San Diego Unified School District Suffers Phishing Attack

The San Diego Unified School District has announced that a phishing attack on its network has affected more than half a million of its staff and current and former students.

The San Diego Unified School district serves more than 120,000 current students and employs approximately 16,500 staff members. It is the second largest school district in California, following the Los Angeles School District.

The organisation became aware of the breach in October 2018. Officials decided not to immediately act upon this discovery, so that the unauthorised individual would not know that they had been discovered. An investigation was launched to discern the nature of the attack, its scope, and the potential damage that it had caused. It was only when this initial stage of the investigation had been completed that security services stepped in to remove the unauthorised individual and restore the integrity of the network.

The investigation into the phishing campaign, which was conducted in partnership with the San Diego Unified Police, revealed that the hacker had first gained access to the network in January 2018, and access was terminated in November 2018. Officials from the Unified School District reported that it was first alerted to “multiple reports of phishing emails” by its staff. These emails were used by the hacker as a means of harvesting the login credentials of staff members throughout the district. All accounts that were compromised in the attack have now been reset and unauthorized access to staff and student data is no longer possible.

The hacker had crafted phishing emails that were excellent spoofs of legitimate emails. As more and more people are becoming increasingly aware of “traditional” phishing attacks (emails with poor spelling and grammar and are clearly fake), hackers have become adept at creating sophisticated phishing campaigns. At the centre of these campaigns are emails which are near-perfect copies of emails from legitimate organisations or individuals. The receiver is fooled into clicking an embedded link, or downloading a file which contains malware. They are then directed to a website-also created by the hacker-on which they are invited to input their login credentials. Often the URL of these sites are the only way to identify them as fake, but only the most savvy of computer users will check the domain. The login credentials are then stolen by the hacker, and used for nefarious purposes.

The breach was one of the most severe phishing attacks reported to date. The investigation revealed more than 50 email accounts of district employees were compromised in the attack over the space of 11 months.

“The data file contained information on students dating back to the 2008-09 school year, or more than 500,000 individuals,” according to a notification on the San Diego Unified School District’s website on Friday. “For that reason, all of those individuals have been notified of the incident. Additionally, some 50 district employees had their log-in credentials compromised as part of the phishing operation. All students and staff who had their information accessed have been alerted by district staff.”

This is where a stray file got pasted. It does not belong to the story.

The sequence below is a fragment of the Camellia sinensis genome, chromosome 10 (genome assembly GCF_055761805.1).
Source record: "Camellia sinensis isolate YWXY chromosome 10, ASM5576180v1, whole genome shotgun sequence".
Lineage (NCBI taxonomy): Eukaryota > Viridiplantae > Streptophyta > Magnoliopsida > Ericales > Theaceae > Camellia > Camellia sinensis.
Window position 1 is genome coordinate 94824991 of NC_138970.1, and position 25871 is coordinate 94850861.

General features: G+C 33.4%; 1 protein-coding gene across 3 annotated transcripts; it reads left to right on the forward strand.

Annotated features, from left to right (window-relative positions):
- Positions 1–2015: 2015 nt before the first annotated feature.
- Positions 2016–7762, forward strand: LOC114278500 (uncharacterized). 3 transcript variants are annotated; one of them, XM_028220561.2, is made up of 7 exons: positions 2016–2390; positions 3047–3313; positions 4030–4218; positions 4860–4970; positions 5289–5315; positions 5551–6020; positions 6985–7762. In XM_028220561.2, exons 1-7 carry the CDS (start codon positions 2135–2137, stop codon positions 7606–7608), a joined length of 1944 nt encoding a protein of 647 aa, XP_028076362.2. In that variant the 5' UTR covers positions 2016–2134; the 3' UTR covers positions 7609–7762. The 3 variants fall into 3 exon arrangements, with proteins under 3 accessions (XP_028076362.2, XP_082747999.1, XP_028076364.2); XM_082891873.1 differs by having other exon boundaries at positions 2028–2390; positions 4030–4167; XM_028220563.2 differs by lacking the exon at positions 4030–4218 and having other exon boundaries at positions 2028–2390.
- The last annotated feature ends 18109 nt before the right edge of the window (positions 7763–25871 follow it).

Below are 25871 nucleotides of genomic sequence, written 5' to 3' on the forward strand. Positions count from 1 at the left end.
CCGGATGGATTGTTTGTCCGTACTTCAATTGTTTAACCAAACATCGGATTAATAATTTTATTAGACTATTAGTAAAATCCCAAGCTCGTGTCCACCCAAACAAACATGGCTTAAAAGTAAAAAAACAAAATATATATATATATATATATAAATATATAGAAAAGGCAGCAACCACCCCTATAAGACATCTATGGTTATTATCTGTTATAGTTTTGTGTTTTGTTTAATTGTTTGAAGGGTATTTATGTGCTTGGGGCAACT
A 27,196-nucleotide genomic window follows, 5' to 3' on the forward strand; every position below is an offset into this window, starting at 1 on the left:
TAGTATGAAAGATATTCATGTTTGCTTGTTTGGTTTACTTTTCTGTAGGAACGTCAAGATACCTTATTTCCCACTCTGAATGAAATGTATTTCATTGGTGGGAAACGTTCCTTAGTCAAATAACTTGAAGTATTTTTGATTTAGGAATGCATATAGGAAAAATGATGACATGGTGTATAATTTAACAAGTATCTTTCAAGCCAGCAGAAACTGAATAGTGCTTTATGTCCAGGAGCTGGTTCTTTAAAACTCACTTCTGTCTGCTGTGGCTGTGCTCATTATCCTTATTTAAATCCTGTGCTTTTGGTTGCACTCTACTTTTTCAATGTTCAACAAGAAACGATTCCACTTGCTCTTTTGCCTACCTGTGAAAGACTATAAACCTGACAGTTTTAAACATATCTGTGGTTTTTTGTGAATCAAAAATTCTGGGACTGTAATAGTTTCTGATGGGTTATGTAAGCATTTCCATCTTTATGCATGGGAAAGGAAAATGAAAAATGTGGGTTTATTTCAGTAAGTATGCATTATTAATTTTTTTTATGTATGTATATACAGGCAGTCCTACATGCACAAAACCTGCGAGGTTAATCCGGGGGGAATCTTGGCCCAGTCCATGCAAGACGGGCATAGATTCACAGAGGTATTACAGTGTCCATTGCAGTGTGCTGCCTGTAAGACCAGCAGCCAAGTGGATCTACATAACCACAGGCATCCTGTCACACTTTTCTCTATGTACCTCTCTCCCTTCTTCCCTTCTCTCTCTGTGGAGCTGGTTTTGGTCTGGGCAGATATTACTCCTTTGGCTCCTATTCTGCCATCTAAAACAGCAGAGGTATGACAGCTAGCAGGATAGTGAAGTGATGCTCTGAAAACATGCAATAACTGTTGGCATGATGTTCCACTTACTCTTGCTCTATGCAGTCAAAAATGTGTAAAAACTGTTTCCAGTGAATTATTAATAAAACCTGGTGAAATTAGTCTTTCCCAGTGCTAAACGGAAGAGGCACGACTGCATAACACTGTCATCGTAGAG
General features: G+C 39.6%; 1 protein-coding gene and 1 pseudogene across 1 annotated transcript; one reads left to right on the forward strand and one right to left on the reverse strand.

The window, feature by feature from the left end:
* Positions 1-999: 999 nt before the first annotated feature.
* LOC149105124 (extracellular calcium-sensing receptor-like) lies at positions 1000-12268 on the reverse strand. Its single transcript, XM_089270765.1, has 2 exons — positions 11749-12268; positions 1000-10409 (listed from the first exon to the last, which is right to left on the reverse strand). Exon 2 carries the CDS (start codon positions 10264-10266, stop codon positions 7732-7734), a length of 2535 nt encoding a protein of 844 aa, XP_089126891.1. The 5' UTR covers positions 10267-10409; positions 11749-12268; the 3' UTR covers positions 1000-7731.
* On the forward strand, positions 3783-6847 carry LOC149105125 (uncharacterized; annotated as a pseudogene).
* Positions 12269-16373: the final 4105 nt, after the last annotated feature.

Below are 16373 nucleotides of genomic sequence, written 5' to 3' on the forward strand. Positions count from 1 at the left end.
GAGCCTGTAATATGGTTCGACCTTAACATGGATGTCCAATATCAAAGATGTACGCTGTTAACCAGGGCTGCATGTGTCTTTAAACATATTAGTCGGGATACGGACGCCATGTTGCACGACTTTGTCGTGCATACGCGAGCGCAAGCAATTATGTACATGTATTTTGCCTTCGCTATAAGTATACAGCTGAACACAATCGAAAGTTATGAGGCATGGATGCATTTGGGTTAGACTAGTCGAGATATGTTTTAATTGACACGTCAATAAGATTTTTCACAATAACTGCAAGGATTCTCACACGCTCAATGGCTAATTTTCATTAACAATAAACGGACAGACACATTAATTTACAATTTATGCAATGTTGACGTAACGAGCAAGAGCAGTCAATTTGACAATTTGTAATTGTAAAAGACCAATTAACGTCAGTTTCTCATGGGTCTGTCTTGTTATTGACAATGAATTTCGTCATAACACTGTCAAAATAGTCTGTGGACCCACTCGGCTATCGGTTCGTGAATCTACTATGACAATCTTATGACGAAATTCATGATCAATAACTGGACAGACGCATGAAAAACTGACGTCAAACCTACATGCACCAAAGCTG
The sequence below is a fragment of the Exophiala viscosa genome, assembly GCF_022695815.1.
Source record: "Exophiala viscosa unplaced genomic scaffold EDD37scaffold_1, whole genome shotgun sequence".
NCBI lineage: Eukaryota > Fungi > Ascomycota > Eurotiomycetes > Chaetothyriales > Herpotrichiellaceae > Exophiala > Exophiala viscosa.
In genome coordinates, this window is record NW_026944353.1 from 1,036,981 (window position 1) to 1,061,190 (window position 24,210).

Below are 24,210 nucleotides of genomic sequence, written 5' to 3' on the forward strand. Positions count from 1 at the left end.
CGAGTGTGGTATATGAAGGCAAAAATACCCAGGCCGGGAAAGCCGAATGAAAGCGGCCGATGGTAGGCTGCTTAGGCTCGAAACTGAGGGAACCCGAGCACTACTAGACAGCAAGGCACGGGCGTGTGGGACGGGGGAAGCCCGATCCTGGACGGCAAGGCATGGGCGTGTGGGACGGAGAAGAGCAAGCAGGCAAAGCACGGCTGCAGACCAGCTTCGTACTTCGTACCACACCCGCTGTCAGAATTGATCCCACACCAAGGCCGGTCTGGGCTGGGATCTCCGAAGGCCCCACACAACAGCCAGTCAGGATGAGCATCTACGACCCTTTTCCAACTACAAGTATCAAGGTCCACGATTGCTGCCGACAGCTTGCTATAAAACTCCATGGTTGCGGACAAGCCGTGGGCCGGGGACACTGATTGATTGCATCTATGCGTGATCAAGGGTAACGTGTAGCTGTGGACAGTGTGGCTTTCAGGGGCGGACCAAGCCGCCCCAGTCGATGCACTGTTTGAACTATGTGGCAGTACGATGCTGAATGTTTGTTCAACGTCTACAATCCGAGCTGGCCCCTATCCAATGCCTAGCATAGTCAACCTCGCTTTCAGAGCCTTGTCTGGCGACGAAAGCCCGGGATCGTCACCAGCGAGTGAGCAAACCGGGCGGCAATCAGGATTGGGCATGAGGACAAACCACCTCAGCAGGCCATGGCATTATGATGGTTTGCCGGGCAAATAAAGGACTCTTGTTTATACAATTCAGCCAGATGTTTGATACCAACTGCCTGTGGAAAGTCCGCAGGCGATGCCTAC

Investigators determined that the protected health information (PHI) compromised in the breach included, telephone numbers, mailing addresses, home addresses, dates of birth, Social Security numbers, state student ID numbers, schedule information, school attendance information, transfer information, emergency contacts, legal notices, and health information.

Employees of the San Diego Unified School District may have also had other information such paychecks and pay advice, staff health benefits enrollment information, beneficiary identity information, savings and flexible spending account data, dependents’ identities, tax information, direct deposit bank names, routing numbers, and account numbers, and payroll and compensation data compromised. The data compromised in the attack dates back to the 2008-2009 school year.

Although investigators know that the hacker could have accessed the aforementioned information, they have yet to procure evidence that the data was copied or downloaded. There are no reports as of yet that any of the data has been misused.

In accordance with HIPAA’s Breach Notification Rule, all individuals affected by the breach are being sent breach notification letters. The wider investigation into the attack is continuing. The San Diego Unified School District has announced that it has implemented a more robust security framework to ensure future breaches of this nature are prevented.

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Christine Garcia is the staff writer on Calculated HIPAA. Christine has several years experience in writing about healthcare sector issues with a focus on the compliance and cybersecurity issues. Christine has developed in-depth knowledge of HIPAA regulations. You can contact Christine at [email protected]. You can follow Christine on Twitter at https://twitter.com/ChrisCalHIPAA